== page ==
with some of these issues by asking whether mental concepts such as representation
and intentionality are useful in our efforts to understand animal behavior. Representation,
for example, might be inferred from the behavior of sentries posted to look
for predators of a group. The frequency of scanning for predators in some groups
of birds depends on the geometry of the group, which suggests that the sentry
has some sort of internal representation of this geometry. Play behavior in
many animals seems to involve a clear set of signals and intentions. For example,
in canines, a bow can signal "I want to play, do you?"
A number of techniques developed
by cognitive psychologists to study human memory or imagery can be applied
to animals, but designing animal experiments to prove unambiguously the existence
of such mental experiences as intentionality, awareness, and conscious thinking
is very difficult. (It's not
easy to do with humans, either!) Looking for objective evidence for a faculty
such as self-awareness in animals provides an example. Potential evidence on
this comes from experiments with mirrors. Only chimpanzees, gorillas, orangutans,
and humans more than about 18 months old consistently show curiosity about
their reflection in a mirror or engage in mirror-guided behavior without training.
But it turns out that pigeons and monkeys that have had mirror exposure and
show no curiosity still recognize a change in themselves if, in a mirror, they
observe a part of their body that has been colored by an experimenter. How
do we distinguish whether this awareness comes with or without a sense of self?
At least one of the several different
kinds of conscious awareness we mentioned in Chapter 1, the direct and unreflective
kind of experience (such as what it is like to taste an apple), seems likely
to be ubiquitous among higher vertebrates. Direct experimental measurements
demonstrate that we also share with many animals the faculties of awareness,
perception, attention, orientation, movement, memory, learning, thinking, emotions,
energy, and mood. The contents of their consciousness or ours at any given
moment consist of the brain's awareness of a small fraction of what these faculties
are doing. These contents change continually, depending on demands of the current
environment. There may be a sort of consciousness comprising all these elements
that we all share, which might not require such things as a sense of self,
language, or strategic planning. This consciousness is included in, but simpler
than, our fully human version.
In examining the behavior of monkeys
and apes, we start to have the uncanny feeling that very kindred spirits are
at play. The next section offers a brief review of our primate precursors.
We start by tracing the time line of the transitions from monkeys to apes and
hominids, and then we review what we have learned from studying present-day
monkeys and apes. It seems possible that distinct discontinuities, or cognitive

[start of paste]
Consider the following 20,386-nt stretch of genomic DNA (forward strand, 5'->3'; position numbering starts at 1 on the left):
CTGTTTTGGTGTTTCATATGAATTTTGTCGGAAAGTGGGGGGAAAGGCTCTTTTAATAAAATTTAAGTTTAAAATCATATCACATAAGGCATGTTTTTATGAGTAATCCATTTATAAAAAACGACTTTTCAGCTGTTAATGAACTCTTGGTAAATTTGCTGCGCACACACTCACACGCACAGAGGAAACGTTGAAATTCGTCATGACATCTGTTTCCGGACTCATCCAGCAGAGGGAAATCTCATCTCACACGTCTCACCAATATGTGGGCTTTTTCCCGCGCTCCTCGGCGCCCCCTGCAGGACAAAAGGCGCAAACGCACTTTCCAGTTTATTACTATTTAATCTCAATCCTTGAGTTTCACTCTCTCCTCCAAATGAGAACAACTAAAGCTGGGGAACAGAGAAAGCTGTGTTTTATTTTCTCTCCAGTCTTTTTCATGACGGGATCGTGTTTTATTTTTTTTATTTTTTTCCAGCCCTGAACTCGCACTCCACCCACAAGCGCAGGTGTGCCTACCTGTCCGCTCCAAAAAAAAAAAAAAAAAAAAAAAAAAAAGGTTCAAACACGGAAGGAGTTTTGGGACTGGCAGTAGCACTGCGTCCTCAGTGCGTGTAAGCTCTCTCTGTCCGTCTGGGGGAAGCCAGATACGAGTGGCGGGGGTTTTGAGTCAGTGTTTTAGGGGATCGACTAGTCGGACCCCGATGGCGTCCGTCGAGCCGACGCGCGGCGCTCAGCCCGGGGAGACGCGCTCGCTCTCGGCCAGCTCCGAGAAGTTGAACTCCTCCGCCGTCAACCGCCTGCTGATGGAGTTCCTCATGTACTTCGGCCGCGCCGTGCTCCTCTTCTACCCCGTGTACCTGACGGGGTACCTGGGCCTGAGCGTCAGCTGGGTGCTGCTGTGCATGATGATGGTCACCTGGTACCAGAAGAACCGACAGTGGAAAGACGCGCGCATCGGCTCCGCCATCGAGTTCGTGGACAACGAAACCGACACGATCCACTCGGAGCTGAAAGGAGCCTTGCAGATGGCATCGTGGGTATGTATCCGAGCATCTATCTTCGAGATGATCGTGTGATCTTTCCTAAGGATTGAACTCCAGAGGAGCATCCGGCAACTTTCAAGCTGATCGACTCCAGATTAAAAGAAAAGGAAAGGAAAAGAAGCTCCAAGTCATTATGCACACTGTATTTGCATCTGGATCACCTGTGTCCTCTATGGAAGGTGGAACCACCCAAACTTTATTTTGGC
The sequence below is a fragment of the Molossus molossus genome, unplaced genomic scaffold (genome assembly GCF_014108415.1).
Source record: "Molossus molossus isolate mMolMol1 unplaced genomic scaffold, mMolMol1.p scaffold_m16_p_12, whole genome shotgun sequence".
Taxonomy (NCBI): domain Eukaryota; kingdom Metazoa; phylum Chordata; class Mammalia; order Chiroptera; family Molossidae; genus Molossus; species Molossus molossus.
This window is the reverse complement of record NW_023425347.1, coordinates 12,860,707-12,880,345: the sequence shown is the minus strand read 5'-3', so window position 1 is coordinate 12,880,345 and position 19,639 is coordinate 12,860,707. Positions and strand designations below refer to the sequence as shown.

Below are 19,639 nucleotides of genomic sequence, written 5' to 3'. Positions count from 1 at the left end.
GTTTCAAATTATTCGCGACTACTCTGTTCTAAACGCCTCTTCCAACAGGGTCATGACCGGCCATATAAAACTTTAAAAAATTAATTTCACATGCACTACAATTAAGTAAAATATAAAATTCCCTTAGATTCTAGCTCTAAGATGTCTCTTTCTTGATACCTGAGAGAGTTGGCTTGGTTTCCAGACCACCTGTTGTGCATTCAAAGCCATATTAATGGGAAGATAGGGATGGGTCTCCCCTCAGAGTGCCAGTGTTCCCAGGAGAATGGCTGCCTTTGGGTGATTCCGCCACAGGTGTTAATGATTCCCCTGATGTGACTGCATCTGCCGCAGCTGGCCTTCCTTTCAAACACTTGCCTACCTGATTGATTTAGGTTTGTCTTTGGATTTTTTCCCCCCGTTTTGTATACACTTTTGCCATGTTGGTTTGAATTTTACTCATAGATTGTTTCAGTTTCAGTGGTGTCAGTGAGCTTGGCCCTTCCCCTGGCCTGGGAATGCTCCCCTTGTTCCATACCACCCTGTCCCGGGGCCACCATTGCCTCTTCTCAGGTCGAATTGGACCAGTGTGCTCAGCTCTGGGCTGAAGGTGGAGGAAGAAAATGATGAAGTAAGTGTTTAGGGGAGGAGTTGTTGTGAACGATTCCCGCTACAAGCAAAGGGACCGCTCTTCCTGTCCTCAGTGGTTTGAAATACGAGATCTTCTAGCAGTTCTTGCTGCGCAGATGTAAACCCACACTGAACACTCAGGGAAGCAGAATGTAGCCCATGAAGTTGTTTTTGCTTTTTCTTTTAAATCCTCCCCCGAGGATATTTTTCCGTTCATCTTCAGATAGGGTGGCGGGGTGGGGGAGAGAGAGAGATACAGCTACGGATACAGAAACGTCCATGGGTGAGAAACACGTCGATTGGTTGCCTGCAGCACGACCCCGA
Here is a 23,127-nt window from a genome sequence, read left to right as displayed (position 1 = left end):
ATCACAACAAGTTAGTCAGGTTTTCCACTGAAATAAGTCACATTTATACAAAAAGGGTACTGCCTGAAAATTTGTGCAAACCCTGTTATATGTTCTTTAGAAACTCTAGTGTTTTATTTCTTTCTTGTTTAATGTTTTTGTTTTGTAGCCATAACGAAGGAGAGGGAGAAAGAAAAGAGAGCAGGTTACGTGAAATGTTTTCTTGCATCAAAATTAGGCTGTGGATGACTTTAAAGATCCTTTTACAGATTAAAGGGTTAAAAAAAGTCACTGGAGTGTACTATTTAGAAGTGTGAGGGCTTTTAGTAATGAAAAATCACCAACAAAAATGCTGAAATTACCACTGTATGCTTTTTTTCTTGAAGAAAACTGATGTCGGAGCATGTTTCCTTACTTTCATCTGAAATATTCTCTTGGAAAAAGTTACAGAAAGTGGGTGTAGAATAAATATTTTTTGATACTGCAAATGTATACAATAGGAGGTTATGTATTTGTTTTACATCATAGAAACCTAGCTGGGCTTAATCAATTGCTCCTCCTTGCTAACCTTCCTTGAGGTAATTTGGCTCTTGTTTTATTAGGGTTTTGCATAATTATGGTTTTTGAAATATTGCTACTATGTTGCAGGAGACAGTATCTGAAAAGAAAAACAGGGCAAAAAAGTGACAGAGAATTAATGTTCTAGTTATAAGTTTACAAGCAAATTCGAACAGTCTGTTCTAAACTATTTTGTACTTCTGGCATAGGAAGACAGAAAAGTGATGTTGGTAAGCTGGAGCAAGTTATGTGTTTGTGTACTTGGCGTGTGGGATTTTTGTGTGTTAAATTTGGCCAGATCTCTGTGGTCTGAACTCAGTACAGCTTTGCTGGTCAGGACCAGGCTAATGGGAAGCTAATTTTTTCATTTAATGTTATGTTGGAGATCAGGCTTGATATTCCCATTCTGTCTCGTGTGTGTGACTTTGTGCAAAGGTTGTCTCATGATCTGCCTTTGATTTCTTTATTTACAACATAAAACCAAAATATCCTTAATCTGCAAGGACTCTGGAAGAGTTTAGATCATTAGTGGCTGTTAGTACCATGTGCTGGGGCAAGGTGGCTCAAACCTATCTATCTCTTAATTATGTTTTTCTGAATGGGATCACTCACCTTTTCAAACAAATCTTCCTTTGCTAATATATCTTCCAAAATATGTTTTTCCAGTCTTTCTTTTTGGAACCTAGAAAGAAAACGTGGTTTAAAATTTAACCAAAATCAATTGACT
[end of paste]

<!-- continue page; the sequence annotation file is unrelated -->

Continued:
chasms, may distinguish the minds of the great apes from those of monkeys and
other vertebrates, and the minds of humans from those of apes. Current experiments
suggest that the concept of a self occurs only in the great apes and humans
and that the attribution of mental states to others occurs in humans alone.
Transitions from Monkeys to Hominids
Our ancestors of 30--60 million
years ago were arboreal (tree-dwelling) creatures rather like lemurs and tarsiers,
and we ourselves exhibit many of their most distinctive features. In these
animals, who have many representatives in the present, bones and muscles are
specialized for swinging between branches, thumbs and big toes are separate
from the other digits (this makes grasping possible), and the shoulder girdle
and pelvic girdle are looser than in most terrestrial mammals (see Figure 4-1).
The gyrations that human joints can go through in modern ballet performances
are far greater than other higher vertebrates can perform. Arboreal existence
places extreme demands on the nervous system. The coordination required among
vision, gravity sensing, and motor actions is intricate. Many arboreal primate
societies are socially stratified, and individuals recognize each other and
communicate emotions via facial muscles corresponding to those we use. These
animals also draw on a large repertoire of nonverbal communication (body language)
and of noises and shouts.
DESIGN NOTE: SELF-EXPERIMENT
You might stop for a moment to
compare your own body to that of a pet dog or cat and note the much greater
freedom of movement you have in your limbs.
Early arboreal mammals. (a) Lemur.
(b) Monkeys. (c) Apes. The limbs are specialized for the tension-bearing required
to grasp tree branches and move about in them.
The earliest anthropoids, the monkeys
and apes, appeared in Africa during the Oligocene epoch about 30 million years
ago. They usually have single births, the newborn are largely helpless, and
the young depend on parental care during a long period of growth and maturation.
There is now general consensus that the hominid and chimpanzee line diverged
from a common ancestor about 5 million years ago, whereas the gorilla and the
orangutan split off at least 9 million and 12 million years ago, respectively.
The evolutionary writer Richard Dawkins has illustrated this process by suggesting
that you imagine yourself to be holding your mother's hand, and she your grandmother's,
and so on for a chain of generations that stretches in a straight line as far
as the eye can see. Alongside this line stretches another one: a line of mother
and daughter chimpanzees. If you now let go of your mother's hand and walk
for many miles down the aisle between the two lines, the chimp and human faces
will become more and more similar. Finally, your walk will be blocked by your
joint ancestress who is standing at the fork of the two chains. If we assume
3 feet per generation, this is a walk of about 300 miles, which doesn't seem
all that far.
A distinguishing characteristic
of the early hominids (australopithecines) that appeared approximately 4 million